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Blu-ray Edition a Major Disappointment
on October 13, 2008
As much as I love this movie, I'm going to have to give this Blu-ray edition only two stars, due to the absurdly excessive grain. Before you jump to the conclusion that I'm clueless on the issue, let me tell you I'm well acquainted with the fact that grain is a feature of the medium itself, and that Blu-ray will reveal more of this grain than what we're used to. But natural grain is not what I'm talking about here, nor am I talking about any intentional stylized black & white effects. On this disc, some error in the transfer exaggerated the grain, burying the image beneath a layer of teeming dots.
As fans of this movie who saw it in theaters might recall, there are a few scenes in which the graininess of the picture abruptly changes, in instances in which the camera zooms in for a freeze-frame close-up (e.g., when Frederick and Igor first meet). The reason the grain changed is because the zoom is an optical effect achieved in editing. An image was magnified by some process, and the film grain in the original print becomes more apparent as it, too, is magnified. But in this Blu-ray edition, the film is so suffused with speckled noise, the effect of the shift in grain is completely lost. What it means is, this inserted level of grain is eclipsing the original textures. The close-ups are passable, because the size of the overall image offsets the relative size of the squiggling flecks. However, scenes shot from further away are like monochrome impressions in pointillism. Black and gray particles wriggled in the lighter areas in such bold relief that it completely undermined the picture sharpness and contrast.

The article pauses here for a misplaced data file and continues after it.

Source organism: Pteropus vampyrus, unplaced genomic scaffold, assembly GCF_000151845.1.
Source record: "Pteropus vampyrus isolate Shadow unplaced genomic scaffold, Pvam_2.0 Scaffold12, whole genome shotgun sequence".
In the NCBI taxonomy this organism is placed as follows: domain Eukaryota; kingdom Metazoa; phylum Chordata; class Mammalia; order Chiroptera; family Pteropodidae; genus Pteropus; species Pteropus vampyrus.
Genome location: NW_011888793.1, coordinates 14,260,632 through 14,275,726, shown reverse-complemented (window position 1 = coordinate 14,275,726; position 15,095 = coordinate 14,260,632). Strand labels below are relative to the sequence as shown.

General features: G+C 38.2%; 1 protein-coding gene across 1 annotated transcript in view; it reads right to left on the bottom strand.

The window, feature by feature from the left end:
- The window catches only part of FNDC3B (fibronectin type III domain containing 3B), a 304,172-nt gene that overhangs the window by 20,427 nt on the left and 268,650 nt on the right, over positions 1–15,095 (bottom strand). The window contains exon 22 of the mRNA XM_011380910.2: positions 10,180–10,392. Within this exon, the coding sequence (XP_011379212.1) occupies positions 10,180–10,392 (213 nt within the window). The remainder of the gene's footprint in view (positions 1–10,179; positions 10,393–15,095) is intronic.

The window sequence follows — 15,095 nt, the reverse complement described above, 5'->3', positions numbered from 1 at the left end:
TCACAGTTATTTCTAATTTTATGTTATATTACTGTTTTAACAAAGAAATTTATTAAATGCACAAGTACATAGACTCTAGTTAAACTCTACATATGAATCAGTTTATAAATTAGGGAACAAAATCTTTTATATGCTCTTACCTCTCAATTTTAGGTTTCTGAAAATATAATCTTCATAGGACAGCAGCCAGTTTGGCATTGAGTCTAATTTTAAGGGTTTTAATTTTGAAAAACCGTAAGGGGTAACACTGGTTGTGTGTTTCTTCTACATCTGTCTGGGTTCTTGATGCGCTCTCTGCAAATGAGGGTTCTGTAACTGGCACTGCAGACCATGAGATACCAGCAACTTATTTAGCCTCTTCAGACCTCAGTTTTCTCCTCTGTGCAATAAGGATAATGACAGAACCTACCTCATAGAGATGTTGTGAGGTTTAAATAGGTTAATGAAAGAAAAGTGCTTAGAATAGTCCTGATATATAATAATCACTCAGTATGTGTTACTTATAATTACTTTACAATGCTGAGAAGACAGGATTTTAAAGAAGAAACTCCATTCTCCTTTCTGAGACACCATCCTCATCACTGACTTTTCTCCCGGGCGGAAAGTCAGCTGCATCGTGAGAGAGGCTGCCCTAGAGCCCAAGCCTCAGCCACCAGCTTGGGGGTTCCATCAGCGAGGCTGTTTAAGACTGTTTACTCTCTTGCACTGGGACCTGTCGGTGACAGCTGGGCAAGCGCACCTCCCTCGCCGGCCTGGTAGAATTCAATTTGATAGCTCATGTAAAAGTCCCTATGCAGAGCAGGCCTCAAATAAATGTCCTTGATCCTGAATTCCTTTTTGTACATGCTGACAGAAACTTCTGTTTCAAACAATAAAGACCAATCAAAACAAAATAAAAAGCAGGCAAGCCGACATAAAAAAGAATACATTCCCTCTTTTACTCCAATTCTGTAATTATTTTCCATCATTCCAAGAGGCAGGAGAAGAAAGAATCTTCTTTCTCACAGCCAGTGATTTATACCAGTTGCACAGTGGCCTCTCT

Do NOT believe what you might be reading elsewhere, in some reviews by critics laboring under the impression that this graininess was an intentional effect. While the cinematographer certainly set out to mimic the style of the Frankenstein classics, excessive coarse grain was never a feature of those old films. This grain is a flaw. In transferring the film to the Blu-ray format, a sharpen-image feature similar to that found in common photo software was applied. You can apply this option only so far, and when overused, the edges become hard. If you apply it to, say, a grainy photograph, the grain of which in the original is a natural feature, all of the details are hardened to the point that the grain itself becomes a bespeckled layer. It becomes too pronounced, sitting in front of the image instead of comprising it. This transfer was degraded by the overzealous application of an image-sharpening tool. And while this next accusation can't be supported with proof, I don't think the original negative was used for this transfer. Nowhere on the packaging is it stated that it was digitally remastered. Instead, the studio upconverted the same digital material used in the previous SD edition. That's what the squiggling grain looks like to me, poor upconversion. The flecks are simply too large to be actual natural grain. The sharpening made it look different, and your BDP and HDTV will further account for a difference, but it won't be the difference resulting from a faithful transfer.
For some fans, the special features will be worth the price, but for me, the extras aren't enough to overlook this travesty. Nothing I've written here is an exaggeration. Take note that among the reviews here, mine is the first one written after having actually seen THIS edition. Let's see what others after me will have to say.